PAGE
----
The Great Galveston Disaster, Containing a Full and Thrilling Account of the Most Appalling Calamity of Modern Times Page: 132
The following text was automatically extracted from the image on this page using optical character recognition software:
132 HURRIED TO A WATERY GRAVE.
few days bodies of several of the victims at the asylum have been
It appeared that when the sisters found the waters rising all
around the asylum their only thoughts were for their little charges.
They tied the children in bunches and then each sister fastened
to herself one of these groups of orphans, determined to save them
or die with them. Two of these groups have been found under
wreckage. In each case eight children had been fastened together
and then tied to a sister.
Galveston's school buildings, public and private, were unsurpassed
for solidity and architectural finish. An examination of the
public school buildings shows that scarcely one is fit for use.
Houses of worship suffered severely, although most of them
were quite substantial. St. Patrick's Cathedral, the Baptist
Church, Trinity Episcopal, the Fourth Presbyterian, St. Mary's
Cathedral, St. John's Methodist, the Seamen's Bethel and two
other churches on Broad Street, between Twenty-first and Tremont,
sustained either total destruction or such damages that they
must be rebuilt. Grace Episcopal Church, in the west end, which
was one of the many benefactions of the late Henry Rosenberg,
escaped with slight injury.
BUSINESS HOUSES SUFFER GREAT LOSS.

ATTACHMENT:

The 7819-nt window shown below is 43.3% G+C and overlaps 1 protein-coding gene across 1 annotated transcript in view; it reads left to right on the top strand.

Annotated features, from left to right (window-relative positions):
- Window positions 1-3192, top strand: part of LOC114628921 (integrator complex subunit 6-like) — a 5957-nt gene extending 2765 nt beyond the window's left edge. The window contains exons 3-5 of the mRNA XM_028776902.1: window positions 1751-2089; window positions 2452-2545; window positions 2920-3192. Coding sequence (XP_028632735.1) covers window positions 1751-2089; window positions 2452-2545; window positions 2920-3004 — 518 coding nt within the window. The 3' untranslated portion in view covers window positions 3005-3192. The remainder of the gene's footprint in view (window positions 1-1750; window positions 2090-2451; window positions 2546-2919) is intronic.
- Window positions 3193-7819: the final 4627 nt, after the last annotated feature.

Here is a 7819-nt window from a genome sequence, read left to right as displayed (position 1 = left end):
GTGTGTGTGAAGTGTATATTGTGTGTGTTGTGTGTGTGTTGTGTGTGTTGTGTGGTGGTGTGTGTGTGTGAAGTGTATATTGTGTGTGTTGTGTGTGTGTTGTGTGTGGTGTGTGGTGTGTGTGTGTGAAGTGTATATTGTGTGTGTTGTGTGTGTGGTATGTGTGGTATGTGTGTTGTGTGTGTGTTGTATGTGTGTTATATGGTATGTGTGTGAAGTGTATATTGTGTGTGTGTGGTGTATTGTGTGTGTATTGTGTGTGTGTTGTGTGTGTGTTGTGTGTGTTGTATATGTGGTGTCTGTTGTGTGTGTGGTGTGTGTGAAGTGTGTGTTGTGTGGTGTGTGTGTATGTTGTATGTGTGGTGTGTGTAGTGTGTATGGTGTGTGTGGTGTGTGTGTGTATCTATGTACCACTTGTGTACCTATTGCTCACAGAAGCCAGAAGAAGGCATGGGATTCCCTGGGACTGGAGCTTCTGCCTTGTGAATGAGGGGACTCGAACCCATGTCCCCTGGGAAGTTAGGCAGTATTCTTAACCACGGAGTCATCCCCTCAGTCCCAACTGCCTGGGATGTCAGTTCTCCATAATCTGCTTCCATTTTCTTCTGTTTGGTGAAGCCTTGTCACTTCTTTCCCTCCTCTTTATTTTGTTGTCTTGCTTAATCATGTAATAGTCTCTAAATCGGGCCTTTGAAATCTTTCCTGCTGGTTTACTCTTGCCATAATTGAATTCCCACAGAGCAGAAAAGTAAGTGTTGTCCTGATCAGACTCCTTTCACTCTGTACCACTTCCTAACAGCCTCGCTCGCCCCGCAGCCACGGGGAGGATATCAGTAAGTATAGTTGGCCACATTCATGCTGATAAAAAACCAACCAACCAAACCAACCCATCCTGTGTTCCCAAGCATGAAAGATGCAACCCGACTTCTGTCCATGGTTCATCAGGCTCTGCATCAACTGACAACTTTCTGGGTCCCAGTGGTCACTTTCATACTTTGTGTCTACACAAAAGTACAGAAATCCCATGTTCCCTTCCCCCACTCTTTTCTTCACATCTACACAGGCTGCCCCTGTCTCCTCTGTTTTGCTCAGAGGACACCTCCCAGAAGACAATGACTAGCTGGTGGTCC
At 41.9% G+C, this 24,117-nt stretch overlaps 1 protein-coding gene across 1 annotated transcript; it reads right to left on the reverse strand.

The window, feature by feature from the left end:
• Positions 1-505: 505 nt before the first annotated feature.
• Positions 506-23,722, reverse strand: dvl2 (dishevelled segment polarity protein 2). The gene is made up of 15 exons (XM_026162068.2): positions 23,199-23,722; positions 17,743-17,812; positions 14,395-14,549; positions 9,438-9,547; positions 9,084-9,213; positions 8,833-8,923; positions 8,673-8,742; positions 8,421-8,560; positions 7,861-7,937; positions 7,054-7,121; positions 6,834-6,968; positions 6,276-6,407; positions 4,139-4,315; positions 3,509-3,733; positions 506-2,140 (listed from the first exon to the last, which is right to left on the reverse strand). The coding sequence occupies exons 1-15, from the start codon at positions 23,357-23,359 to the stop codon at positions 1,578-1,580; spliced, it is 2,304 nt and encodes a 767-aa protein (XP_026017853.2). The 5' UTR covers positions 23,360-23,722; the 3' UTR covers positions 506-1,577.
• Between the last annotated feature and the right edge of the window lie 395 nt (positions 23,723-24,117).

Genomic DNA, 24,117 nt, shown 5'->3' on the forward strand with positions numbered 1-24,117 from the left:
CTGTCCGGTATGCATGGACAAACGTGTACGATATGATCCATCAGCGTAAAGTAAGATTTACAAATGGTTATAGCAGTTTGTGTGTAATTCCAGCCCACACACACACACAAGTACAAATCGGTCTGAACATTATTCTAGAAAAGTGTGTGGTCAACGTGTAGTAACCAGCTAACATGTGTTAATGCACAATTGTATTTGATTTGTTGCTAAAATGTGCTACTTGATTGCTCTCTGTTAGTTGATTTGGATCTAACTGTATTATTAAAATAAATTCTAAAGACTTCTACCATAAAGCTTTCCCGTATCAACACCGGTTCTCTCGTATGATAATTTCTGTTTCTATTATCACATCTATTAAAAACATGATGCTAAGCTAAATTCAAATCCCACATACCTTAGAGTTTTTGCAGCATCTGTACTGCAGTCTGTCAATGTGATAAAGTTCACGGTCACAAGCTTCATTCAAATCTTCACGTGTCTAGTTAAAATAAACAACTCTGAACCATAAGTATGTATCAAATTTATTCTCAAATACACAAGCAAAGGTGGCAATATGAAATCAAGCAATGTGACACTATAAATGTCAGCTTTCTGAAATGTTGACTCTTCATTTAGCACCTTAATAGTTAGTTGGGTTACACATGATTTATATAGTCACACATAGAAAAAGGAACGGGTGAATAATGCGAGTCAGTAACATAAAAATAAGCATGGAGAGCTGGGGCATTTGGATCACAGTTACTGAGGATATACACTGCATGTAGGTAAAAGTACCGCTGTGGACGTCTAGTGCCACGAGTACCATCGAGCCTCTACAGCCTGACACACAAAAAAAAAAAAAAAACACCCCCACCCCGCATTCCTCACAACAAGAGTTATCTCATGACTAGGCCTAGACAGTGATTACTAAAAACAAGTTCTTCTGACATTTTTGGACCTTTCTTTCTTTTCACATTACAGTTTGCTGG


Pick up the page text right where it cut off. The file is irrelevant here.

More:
One of the most notable buildings of the city was that of the
Improvement Loan and Trust Company, at Post Office and Tre'
mont street. The damage sustained was not serious. The E. S.
Levy office building, on Market and Tremont streets, cost $I35,ooo.
It contained i50 offices, and was considered a marvel of the town.
This building withstood the storm and the occupants escaped by
staying in their offices.
The Marx and Blum Buildings, Twenty-fourth and Mechanic
streets, was one of the large commercial structures. It was occupied
in part by the Galveston Hat and Shoe Co. The damages to
the building and the stocks are placed now at $75,o0o. The
Clarke and Courts Building sustained a loss to building and stock
of $40,000. The Galveston Cotton and Woolen Mills suffered to
Here’s what’s next.
This book can be searched. Note: Results may vary based on the legibility of text within the document.
Tools / Downloads
Get a copy of this page or view the extracted text.
Citing and Sharing
Basic information for referencing this web page. We also provide extended guidance on usage rights, references, copying or embedding.
Reference the current page of this Book.
Lester, Paul. The Great Galveston Disaster, Containing a Full and Thrilling Account of the Most Appalling Calamity of Modern Times, book, 1900~; (texashistory.unt.edu/ark:/67531/metapth26719/m1/163/: accessed September 24, 2017), University of North Texas Libraries, The Portal to Texas History, texashistory.unt.edu; .